Are the Thai police reliable and approachable? Can you bribe your way out of anything? Read these tips to stay on the right side of law enforcement.
Quick tips for dealing with police in Thailand
- Do not argue with Thai police. This is not your homeland; things work differently here.
- Always carry a photocopy of your passport with you to use as ID.
- Try to get a witness to your interaction with a Thai police officer, to back up your version of events.
- Save the phone number of your country’s Thai-based embassy in your phone. If you’re being treated unfairly by a police officer, immediately call your embassy.
- Be especially wary of police who approach you at night on the street near one of Thailand’s touristy entertainment precincts. These locations are where travelers most commonly run into unscrupulous officers.
- If you’re driving a vehicle in Thailand, carry an international driver’s permit or, at the very least, your driver’s license from back home.
Types of Thai police
Community Police – this description I’m using to broadly refer to the uniformed officers a tourist will encounter on the roads and in the public spaces of Thailand. They are not detectives tasked with executing detailed investigations, but everyday officers whose job is to react to high-volume crimes and maintain order.
Tourist Police – Thailand’s main tourist destinations, such as Bangkok, Phuket, Pattaya, and Chiang Mai, have special police units dedicated to helping foreign travelers. Made up of Thai officers and ex-pat volunteers, they speak English and wear vests that, in large print, identify them as “Tourist Police”. By calling the phone number 1155, a foreigner can request the presence of the tourist police. These officers specialize in arbitrating arguments between tourists and Thai people, which can be related to theft, scams, road accidents, or financial disputes. If you become a victim of a serious crime, visit the nearest police station. For lower-stakes matters, call the tourist police phone line.
Immigration Police – these are the officers you’ll be faced with if you overstay your welcome in Thailand. Tourists from most countries get a 30-day VISA-free entry upon arrival in Thailand. If you remain in the country beyond that, without applying for a Visa extension, you’ll have to explain yourself to the immigration police when you finally attempt to leave Thailand. They will automatically fine you US $15 for each day you’ve overstayed, up to a maximum of US $600.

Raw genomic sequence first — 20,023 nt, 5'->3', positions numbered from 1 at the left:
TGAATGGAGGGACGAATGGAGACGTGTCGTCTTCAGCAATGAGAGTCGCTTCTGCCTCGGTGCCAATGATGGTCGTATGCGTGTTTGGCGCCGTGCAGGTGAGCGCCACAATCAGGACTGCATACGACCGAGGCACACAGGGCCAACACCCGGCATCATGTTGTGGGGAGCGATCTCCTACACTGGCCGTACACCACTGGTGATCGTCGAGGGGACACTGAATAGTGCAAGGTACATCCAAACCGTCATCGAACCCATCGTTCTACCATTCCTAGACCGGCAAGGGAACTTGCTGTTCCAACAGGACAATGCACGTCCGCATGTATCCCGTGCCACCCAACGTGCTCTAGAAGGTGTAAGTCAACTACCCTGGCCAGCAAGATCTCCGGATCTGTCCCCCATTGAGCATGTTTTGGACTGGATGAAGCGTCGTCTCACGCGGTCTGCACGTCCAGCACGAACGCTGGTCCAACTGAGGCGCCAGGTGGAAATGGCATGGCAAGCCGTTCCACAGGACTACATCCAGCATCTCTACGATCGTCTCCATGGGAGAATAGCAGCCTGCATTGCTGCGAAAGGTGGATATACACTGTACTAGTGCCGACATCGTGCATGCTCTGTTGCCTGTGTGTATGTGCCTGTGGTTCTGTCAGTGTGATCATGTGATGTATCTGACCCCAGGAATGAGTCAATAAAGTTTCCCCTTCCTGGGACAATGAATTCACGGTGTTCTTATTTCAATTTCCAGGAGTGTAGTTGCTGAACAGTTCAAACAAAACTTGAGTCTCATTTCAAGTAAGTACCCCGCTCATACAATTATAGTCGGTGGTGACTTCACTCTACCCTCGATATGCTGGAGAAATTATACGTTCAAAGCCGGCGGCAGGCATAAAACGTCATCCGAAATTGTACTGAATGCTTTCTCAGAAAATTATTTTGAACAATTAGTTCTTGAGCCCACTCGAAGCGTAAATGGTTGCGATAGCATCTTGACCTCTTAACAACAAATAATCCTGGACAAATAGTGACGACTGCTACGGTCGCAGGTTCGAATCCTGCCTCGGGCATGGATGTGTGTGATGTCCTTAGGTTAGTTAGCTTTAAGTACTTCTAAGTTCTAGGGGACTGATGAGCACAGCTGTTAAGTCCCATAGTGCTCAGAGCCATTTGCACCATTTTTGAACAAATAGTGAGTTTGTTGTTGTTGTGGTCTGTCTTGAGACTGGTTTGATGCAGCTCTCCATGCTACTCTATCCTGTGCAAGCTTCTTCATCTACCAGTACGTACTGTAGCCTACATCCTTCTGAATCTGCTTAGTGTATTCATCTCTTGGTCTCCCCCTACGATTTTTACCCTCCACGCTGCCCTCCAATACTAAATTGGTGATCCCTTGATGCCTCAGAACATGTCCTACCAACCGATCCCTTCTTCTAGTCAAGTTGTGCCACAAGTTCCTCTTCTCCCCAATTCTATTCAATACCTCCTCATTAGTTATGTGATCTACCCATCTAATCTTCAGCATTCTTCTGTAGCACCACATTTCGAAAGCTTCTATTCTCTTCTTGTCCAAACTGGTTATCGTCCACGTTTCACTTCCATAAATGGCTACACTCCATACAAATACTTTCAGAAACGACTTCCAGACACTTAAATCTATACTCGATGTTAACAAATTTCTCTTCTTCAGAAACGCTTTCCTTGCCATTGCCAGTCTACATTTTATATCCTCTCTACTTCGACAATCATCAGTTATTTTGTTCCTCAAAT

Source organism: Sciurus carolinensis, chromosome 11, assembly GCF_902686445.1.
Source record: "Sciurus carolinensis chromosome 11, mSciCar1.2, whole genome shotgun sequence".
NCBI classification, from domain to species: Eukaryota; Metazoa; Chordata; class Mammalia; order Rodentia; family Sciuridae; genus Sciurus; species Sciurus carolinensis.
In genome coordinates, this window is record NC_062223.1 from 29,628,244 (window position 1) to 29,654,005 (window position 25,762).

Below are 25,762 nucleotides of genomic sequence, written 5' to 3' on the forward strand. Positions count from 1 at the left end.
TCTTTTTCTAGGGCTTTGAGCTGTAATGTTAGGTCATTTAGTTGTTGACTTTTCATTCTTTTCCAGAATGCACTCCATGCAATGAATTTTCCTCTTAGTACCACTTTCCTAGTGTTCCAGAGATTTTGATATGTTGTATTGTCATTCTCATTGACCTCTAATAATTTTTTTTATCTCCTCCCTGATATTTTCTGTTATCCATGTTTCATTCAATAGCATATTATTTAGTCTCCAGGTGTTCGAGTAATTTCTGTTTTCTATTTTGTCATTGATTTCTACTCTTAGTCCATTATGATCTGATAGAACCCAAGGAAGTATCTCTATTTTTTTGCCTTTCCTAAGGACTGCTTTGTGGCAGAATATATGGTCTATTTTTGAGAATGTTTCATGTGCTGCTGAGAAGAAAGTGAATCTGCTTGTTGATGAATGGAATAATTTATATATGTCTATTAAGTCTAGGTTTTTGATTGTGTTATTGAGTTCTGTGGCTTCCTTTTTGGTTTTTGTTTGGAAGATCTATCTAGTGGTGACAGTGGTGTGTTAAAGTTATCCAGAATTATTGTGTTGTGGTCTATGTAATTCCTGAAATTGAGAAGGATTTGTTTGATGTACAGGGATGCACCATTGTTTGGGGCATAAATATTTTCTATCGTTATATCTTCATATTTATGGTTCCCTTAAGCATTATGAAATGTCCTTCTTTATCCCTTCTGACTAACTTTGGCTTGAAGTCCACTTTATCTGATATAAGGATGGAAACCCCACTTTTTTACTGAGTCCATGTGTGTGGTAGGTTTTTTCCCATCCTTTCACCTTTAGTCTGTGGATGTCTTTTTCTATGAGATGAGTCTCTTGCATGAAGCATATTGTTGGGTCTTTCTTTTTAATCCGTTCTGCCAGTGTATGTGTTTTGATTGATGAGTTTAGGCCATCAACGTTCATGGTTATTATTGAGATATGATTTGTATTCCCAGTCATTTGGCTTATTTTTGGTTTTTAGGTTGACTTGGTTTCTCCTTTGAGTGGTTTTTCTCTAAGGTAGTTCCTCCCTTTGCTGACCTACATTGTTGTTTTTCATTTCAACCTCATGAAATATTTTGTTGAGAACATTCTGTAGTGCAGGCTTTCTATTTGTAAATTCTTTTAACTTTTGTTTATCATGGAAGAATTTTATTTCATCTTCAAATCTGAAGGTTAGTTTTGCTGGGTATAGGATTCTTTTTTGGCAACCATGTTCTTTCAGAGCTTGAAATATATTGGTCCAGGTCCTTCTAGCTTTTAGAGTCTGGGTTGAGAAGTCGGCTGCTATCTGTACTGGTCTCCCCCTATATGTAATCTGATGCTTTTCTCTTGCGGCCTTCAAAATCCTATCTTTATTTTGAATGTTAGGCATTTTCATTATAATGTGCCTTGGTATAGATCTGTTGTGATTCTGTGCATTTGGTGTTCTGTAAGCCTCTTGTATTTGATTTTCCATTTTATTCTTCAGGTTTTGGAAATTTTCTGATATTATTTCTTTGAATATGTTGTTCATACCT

Thai police famously supplement their modest salaries with what is known locally as “tea money”. This refers mostly to small bribes paid by Thai citizens caught for traffic crimes such as speeding or riding a motorbike without a helmet, both of which are rife on Thai roads. Instead of paying an official fine or getting a criminal charge, the motorist is let off after handing over a few hundred baht (US $5 to $20) which slides straight into the police officer’s pocket.
Many Western tourists follow suit when confronted by a Thai police officer. But it is not advisable to bribe Thai police, especially as a tourist with a shallow understanding of how this nation works. Just because Thai people do it does not mean you should, or even that you can successfully.
In attempting to bribe a Thai police officer, you may well land yourself deeper in trouble. Beyond potentially offending the officer, you could also be charged with attempted bribery. Instead, if you do commit a crime in Thailand, act just as you would back home. Pay the fine and toe the line.
Watch out for fake police
As one of the most-visited countries, Thailand is a magnet for scammers looking to target foreign travelers, especially in tourist-soaked destinations like Bangkok, Phuket, and Chiang Mai. These criminals have endless strategies for squeezing money out of tourists and one of those is to pose as a Thai police officer.
In July 2021, the Thai Government released a warning to foreigners about an increase in reports of scammers impersonating immigration police. This announcement followed media reports of fake immigration police raiding condos in Bangkok and demanding to see the Visas of foreign residents.
The Government revealed that these fake police had also been harassing ex-pats in the street, shaking down foreign business owners, and confronting tourists in bars and nightclubs. As part of their announcement, the Government offered helpful advice for any foreigner approached by someone claiming to be a Thai police officer.
You should immediately ask that person for their Thai police identity card, which must list their name, rank, and the station at which they’re based. If that person refuses to show you this card, or their police ID looks fake, report this incident to the nearest police station.
No matter what, stay calm
Thailand is known as the “Land of Smiles” due to the sunny disposition of its people. But that isn’t because Thais are joyful and always relaxed – it’s partly because, in traditional Thai culture, it is frowned upon to openly show anger in public.
Thai people have no problem venting their frustration in private, or for a passionate cause such as a political protest. But becoming livid in public during an exchange with another person is seen as a sign of weakness, and results in a loss of face. This is particularly important to remember when dealing with an authority figure, such as a police officer.
Back home you may be free to remonstrate with a policeman if you feel you’re in the right. In Thailand, however, it is best to always maintain a monk-like level of calm and politeness when dealing with an officer. Such courtesy may well get you out of trouble.